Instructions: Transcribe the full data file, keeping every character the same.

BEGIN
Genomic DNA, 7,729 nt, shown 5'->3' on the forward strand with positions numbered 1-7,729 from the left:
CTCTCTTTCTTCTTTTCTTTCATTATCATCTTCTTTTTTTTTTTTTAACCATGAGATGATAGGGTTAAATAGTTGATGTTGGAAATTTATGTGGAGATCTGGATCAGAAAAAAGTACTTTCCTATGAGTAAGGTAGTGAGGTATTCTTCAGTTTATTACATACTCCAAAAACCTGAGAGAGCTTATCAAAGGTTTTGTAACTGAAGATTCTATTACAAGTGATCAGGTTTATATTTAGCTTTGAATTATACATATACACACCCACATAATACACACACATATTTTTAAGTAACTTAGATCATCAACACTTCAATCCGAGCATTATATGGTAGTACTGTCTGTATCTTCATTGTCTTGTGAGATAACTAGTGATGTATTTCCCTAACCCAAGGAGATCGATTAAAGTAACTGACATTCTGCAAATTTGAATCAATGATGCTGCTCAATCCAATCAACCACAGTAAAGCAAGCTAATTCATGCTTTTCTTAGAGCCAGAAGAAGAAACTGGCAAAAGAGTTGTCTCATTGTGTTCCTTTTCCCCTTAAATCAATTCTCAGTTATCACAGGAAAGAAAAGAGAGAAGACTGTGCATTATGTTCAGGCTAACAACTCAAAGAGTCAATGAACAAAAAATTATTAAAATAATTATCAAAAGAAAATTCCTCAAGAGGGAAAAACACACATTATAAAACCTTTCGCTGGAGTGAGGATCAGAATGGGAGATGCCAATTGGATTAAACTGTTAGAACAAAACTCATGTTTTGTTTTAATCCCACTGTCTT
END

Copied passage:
Genomic DNA, 7,729 nt, shown 5'->3' on the forward strand with positions numbered 1-7,729 from the left:
CTCTCTTTCTTCTTTTCTTTCATTATCATCTTCTTTTTTTTTTTTTAACCATGAGATGATAGGGTTAAATAGTTGATGTTGGAAATTTATGTGGAGATCTGGATCAGAAAAAAGTACTTTCCTATGAGTAAGGTAGTGAGGTATTCTTCAGTTTATTACATACTCCAAAAACCTGAGAGAGCTTATCAAAGGTTTTGTAACTGAAGATTCTATTACAAGTGATCAGGTTTATATTTAGCTTTGAATTATACATATACACACCCACATAATACACACACATATTTTTAAGTAACTTAGATCATCAACACTTCAATCCGAGCATTATATGGTAGTACTGTCTGTATCTTCATTGTCTTGTGAGATAACTAGTGATGTATTTCCCTAACCCAAGGAGATCGATTAAAGTAACTGACATTCTGCAAATTTGAATCAATGATGCTGCTCAATCCAATCAACCACAGTAAAGCAAGCTAATTCATGCTTTTCTTAGAGCCAGAAGAAGAAACTGGCAAAAGAGTTGTCTCATTGTGTTCCTTTTCCCCTTAAATCAATTCTCAGTTATCACAGGAAAGAAAAGAGAGAAGACTGTGCATTATGTTCAGGCTAACAACTCAAAGAGTCAATGAACAAAAAATTATTAAAATAATTATCAAAAGAAAATTCCTCAAGAGGGAAAAACACACATTATAAAACCTTTCGCTGGAGTGAGGATCAGAATGGGAGATGCCAATTGGATTAAACTGTTAGAACAAAACTCATGTTTTGTTTTAATCCCACTGTCTT